"I kind of like it in here, it's private."
If you want a good idea if something dangerous is up, probably involving Applied Phlebotinum
, look for workers wearing Hazmat Suits.
For dramatic reasons, this may correspond with Malevolent Masked Men
or Faceless Goons
in visual media. On the other hand, with sympathetic characters, it often turns out that In hazardous environments, everyone can see your face.
If the suits suffer Clothing Damage
during dangerous conditions, you can be certain bad things will happen afterwards. Armor Is Useless
can apply sometimes, making it all the worse.
In Real Life
, not really so sexy as it seems. A Level A Hazmat suit is heavy, clumsy, hot, and uncomfortable. The same properties that see to it that nothing outside can get in also see to it that nothing inside can get out, which includes the wearer's sweat and body odor. You're just out of luck if you are in one when you suffer a Potty Emergency
(yes, the CDC do ask if you can hold your pee when you apply to work in a Biosafety Level 4 lab). Plus there's the fact that you're wearing it because something nearby is likely to kill you.
Then there's the thing to the right, which is a heat resistant suit worn when working around things that are excessively hot, such as oil rig fires, iron smelters, active volcanoes, and replicas of invading triremes
. You're wearing it because otherwise you'd be turned into a crispy critter in minutes. Even with it, though, you feel like you're in a sauna while wrapped in an unusually stiff duvet, oven mitts, and a hockey helmet.note
Hazmat or NBC protection is often included in Powered Armor
. See also Phlebotinum-Handling Equipment
and Gas Mask Mooks
. For an old, usually medical themed version see Plague Doctor
Anime and Manga
- Intel's disco-dancing guys from the late 90s/early 2000s seem to be wearing these, but they're actually "clean suits" used when making microchips. Cleansuits aren't to protect you from your surroundings, they're to protect your surroundings from you (or rather from your moisture/dust). Still, the overall effect's the same.
- In Neon Genesis Evangelion, Misato wears an anti-radiation suit when she tries to stop Jet Alone's nuclear reactor manually.
- In the first Rebuild of Evangelion movie, NERV staff are shown in full hazmat gear when cleaning up the aftermath of Unit 01's battle with Sachiel. Why is unclear.
- Used as part of The Reveal in the manga, Cage of Eden, where the heroes find a long abandoned research facility complete with broken People Jars, the DNA samples collected from every animal in the world in cultivation centers, models of the former extinct animals they had to fight the first time they crash landed on the mysterious island, and the aforementioned hazmat suits hanging around, which clues them that the everything on the island was the result of a secret experiment gone wrong.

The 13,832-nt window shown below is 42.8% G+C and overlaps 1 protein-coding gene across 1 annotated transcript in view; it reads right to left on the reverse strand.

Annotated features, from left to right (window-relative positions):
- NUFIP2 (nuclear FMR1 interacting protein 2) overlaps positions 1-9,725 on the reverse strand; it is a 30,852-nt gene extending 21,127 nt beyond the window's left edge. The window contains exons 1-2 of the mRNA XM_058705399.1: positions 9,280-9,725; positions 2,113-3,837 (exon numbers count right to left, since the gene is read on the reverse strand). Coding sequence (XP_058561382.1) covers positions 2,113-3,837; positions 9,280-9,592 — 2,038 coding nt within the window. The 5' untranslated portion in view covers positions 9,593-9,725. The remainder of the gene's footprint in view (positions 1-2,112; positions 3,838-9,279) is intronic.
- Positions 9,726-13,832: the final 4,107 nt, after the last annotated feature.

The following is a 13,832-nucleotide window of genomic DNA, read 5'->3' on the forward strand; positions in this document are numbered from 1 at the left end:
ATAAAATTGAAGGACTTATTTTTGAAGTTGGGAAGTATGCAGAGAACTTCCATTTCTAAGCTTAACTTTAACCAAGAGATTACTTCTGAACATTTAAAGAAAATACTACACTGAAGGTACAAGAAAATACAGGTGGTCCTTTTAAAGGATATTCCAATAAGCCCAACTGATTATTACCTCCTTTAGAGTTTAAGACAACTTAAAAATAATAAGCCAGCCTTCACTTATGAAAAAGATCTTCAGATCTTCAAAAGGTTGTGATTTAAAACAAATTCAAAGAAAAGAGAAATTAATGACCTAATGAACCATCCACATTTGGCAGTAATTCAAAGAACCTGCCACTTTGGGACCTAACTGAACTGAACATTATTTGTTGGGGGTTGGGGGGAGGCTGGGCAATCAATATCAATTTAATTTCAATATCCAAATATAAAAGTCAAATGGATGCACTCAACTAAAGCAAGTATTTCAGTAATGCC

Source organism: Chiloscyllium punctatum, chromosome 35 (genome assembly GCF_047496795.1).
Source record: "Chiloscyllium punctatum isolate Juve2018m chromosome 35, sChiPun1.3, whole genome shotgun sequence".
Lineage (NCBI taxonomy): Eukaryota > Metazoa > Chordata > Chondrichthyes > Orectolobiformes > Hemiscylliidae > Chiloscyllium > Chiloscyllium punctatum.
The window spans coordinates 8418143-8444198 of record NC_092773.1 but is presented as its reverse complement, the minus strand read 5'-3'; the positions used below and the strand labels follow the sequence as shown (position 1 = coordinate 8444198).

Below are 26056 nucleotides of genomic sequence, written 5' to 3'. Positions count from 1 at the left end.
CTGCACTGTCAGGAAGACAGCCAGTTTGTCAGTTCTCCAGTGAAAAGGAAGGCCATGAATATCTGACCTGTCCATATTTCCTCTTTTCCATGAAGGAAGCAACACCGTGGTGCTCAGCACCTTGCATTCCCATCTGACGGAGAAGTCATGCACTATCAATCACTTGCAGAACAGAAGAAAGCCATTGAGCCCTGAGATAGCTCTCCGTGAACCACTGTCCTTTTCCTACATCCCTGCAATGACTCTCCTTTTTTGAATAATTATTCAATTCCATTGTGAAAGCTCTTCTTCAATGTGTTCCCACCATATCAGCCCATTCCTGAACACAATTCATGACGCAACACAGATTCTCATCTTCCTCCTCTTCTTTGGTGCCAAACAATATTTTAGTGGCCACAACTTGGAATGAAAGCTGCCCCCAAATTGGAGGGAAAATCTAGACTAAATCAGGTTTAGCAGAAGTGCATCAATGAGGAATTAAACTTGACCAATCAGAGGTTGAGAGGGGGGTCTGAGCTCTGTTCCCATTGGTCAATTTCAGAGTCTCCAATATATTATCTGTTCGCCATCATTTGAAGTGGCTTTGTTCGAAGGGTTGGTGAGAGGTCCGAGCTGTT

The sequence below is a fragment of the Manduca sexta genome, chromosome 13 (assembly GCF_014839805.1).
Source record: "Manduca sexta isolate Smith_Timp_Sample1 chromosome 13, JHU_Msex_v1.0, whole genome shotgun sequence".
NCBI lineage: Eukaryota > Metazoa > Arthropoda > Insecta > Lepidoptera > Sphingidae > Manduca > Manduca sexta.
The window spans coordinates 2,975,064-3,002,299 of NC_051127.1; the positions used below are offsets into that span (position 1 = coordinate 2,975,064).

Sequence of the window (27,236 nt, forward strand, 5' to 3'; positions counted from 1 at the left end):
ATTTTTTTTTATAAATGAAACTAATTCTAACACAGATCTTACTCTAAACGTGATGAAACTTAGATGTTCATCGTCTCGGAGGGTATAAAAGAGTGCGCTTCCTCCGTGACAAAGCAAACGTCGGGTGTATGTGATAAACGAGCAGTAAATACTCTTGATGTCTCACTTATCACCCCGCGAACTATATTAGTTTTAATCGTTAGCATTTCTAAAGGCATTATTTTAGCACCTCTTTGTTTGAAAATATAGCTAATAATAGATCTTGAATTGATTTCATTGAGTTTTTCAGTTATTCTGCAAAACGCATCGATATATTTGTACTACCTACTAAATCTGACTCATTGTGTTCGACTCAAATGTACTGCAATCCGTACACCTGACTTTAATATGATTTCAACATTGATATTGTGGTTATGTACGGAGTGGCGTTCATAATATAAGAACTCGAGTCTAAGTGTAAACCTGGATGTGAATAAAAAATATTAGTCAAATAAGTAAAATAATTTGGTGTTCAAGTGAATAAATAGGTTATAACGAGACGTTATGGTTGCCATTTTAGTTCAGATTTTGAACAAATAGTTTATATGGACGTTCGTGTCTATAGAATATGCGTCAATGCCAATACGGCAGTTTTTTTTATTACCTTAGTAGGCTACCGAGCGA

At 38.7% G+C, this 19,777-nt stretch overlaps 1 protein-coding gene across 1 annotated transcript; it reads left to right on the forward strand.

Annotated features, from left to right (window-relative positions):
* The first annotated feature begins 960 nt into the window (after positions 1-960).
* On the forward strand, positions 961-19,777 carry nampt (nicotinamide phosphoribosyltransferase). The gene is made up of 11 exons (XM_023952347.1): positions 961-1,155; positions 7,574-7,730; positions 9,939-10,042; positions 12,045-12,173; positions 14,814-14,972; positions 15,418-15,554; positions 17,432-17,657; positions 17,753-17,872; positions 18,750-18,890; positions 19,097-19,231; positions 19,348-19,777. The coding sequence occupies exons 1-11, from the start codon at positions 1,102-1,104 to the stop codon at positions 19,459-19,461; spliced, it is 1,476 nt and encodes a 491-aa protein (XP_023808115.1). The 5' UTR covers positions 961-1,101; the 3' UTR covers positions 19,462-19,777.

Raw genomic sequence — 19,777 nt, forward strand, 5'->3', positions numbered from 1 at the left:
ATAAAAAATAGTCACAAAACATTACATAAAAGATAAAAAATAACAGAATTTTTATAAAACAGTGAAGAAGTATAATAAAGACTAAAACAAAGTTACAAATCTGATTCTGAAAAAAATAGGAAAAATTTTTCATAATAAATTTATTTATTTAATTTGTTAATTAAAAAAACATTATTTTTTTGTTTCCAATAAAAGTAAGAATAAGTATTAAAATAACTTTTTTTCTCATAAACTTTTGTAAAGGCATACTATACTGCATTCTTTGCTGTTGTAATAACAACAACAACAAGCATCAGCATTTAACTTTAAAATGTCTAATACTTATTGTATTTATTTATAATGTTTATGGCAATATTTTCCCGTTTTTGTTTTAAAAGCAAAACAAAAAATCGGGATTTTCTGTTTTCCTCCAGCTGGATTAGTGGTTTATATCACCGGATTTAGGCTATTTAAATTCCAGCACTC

- Subverted in Ghost in the Shell: Stand Alone Complex, where a bunch of workers do not wear these because they are full-body cyborgs and do not need them. As it turns out, one man who is not suffers radiation poisoning and the whole thing comes to public attention because the Government tried to hide a nuclear powerplant leak.
- Aside from the titular characters, who are immune to radiation, everyone in Coppelion wears these inside the ruins of Tokyo.
- Marvel Comics's A.I.M. uniforms are basically Hazmat suits.
- Former Avengers Academy student appropriately named Hazmat wears one (a form-fitting one, unlike pretty much every other case), though in her case, it's to protect everyone else from her own toxicity.
- Before Hazmat, the similarly-powered Radioactive Man also wore one briefly, though in his case it was purely cosmetic, he could control his own radiation just fine.
- In the Tintin album Destination Moon, Captain Haddock and Wolff put on protective suits so they can view the atomic pile. Professor Calculus also ordered a dog-sized suit made for Snowy to wear so he can go with them, but Snowy keeps tripping on the sleeves because the suit is too big for him. They also forget to take the suit off Snowy afterwards.
- The end of the first Resident Evil film features them.
- The CDA in Monsters, Inc. wears hazmat suits.
- The Andromeda Strain (1971): when Dr. Stone and Dr Hall investigate the town of Piedmont, they wear sealed suits to protect them against the disease.
- In Dr. No, the title character and his henchmen wear radiation suits while operating the nuclear reactor. James Bond wears one too while Dressing as the Enemy.
- Austin Powers: International Man of Mystery: in a Shout-Out to Dr. No, Dr. Evil wears a radiation suit while loading the nuclear bomb into the subterranean drill.
- Back to the Future: Marty dons a radiation suit to handle the plutonium fuel for the DeLorean, and wears it during his trip into the past.
- All the scientists in E.T. the Extra-Terrestrial wear these to study E.T.
- Worn in Outbreak.
- Both scientists and soldiers wear these in the 1973 version of The Crazies.
- Government epidemiologists wear these in REC and its American remake, Quarantine.
- The "Alien Autopsy" film depicts men in hazmat suits dissecting an alien cadaver. The suits have no air filters or air supply.